History

WUCT was born out of the work of a small group of committed Christians in the Tokai and Constantia parishes.  It started with provision of food and clothing to those in need in the community, through to developing a strategy for an onsite building, crèche and pre-school and then into the area of health and welfare support, skills training and youth development.

In the late 1990s, prior to the building of the Westlake Business Park, a small group of Christians worked with and built up a relationship with the informal dwellers at the side of the M3 highway.  Di Forrester was one of these key people, and remains today committed to helping this vulnerable community. With the building of the business park starting in 2001 came the provision of 500  3-room brick houses with running water and toilets, but with no ceiling and tiny backyards.  These 500  semi-detached houses were given to the community, but with 620  families there was from the beginning a problem of insufficient housing.

Those residents blessed with improved housing were sadly not provided with the means to sustain ownership.  Crime, violence, alcohol and drug abuse were rampant as people struggled with unemployment and low self-esteem.  Little children of pre-school age roamed the streets, ill clad, dirty and often hungry.

With no schools in the area, older children had to travel long distances to attend outlying schools, with most unemployed parents giving up in the end.  With no education and hope, the children were open to abuse and the dangers of crime and drug addiction.

It is under these circumstances that a group of eight churches came together, under the leadership of Nathan van Nierkerk, to put together a programme of development.  The Church of the Holy Spirit, St Martin’s Bergvliet, Tokai Methodist Church, Bergvliet Methodist Church, Bergvliet Congregational Church and Trinity Presbyterian Church in Bergvliet .

By 2002, there were 1400 families living in the area. The growth in numbers is mainly due to those residents who received a house generating income by renting out corrugated structures in their back yards to those without houses. Overcrowding was rife from the beginning.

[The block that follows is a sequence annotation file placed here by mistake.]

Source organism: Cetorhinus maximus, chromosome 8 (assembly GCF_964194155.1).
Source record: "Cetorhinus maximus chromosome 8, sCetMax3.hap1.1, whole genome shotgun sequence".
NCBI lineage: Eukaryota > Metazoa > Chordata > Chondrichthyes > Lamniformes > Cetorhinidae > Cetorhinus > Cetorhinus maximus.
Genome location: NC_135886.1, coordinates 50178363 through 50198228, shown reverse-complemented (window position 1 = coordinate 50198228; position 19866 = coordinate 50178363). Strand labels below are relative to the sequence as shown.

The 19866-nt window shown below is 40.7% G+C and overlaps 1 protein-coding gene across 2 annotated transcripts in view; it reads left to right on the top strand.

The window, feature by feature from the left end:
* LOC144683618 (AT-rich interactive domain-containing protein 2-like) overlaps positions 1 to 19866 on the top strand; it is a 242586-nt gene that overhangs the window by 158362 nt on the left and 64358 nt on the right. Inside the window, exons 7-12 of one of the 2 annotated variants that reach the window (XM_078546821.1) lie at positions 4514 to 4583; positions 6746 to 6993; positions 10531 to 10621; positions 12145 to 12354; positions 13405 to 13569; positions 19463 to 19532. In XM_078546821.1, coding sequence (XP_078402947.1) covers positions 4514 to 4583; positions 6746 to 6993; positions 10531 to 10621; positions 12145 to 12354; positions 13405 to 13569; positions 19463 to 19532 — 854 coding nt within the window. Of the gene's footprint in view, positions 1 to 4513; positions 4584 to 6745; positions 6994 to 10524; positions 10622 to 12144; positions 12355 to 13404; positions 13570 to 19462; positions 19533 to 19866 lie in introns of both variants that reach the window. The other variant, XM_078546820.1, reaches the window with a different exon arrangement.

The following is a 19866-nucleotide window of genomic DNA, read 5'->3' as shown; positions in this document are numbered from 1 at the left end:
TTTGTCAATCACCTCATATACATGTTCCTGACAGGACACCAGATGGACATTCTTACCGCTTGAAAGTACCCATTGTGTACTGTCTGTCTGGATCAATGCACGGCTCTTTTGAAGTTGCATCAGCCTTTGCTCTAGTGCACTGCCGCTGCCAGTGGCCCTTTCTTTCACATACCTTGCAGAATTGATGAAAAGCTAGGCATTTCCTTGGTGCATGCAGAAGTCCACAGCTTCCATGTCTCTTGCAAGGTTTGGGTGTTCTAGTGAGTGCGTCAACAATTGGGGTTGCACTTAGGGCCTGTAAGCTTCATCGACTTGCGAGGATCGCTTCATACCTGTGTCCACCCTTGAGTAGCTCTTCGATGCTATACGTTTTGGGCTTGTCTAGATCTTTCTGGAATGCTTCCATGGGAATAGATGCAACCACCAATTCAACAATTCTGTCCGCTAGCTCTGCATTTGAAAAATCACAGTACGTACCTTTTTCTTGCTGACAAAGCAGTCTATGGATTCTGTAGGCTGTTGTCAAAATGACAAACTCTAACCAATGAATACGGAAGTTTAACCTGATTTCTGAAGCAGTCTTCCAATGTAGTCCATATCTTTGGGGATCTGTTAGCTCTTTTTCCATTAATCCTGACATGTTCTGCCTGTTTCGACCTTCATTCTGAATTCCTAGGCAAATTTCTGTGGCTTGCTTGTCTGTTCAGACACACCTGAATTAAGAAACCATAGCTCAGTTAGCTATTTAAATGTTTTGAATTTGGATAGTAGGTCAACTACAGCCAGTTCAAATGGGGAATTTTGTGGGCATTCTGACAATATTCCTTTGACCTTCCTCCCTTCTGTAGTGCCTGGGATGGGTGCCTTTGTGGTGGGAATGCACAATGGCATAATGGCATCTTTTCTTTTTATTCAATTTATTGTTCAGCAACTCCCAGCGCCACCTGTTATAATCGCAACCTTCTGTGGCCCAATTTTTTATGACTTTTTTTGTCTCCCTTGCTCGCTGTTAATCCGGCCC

In February 2002 the Emmanuel Educare Centre of Westlake was created under the leadership of the much loved and respected retired, teacher Eleanor Lawrence.  Assisted by 3  local teacher trainers, 44 children aged 3 – 5 years old were shepherded and guided through their first year of school.

After much wrangling, WUCT bought the Commando Hall from Rabie Construction by means of paying off a significant municipal debt.  By March 2004 most of the squatter families residing in the Hall had been re-housed and the building repaired and secured, using local labour.

Rabie Construction received an international award in 2004 for The Westlake Estate recognising the efforts of public and private individuals working to improve the quality of life of people living in slums, ….  Unfortunately this award was erroneously given as the proclaimed roads, churches, sports fields, schools, etc. turn out to be untrue to this day.  In 2005 residents were up in arms marching when neighbouring Polsmoor prison closed its doors to the residents of the Westlake, who had been accessing prison services as these were superior to those being provided to them.   Indeed a sad sign of the facilities provided to this vulnerable group of people.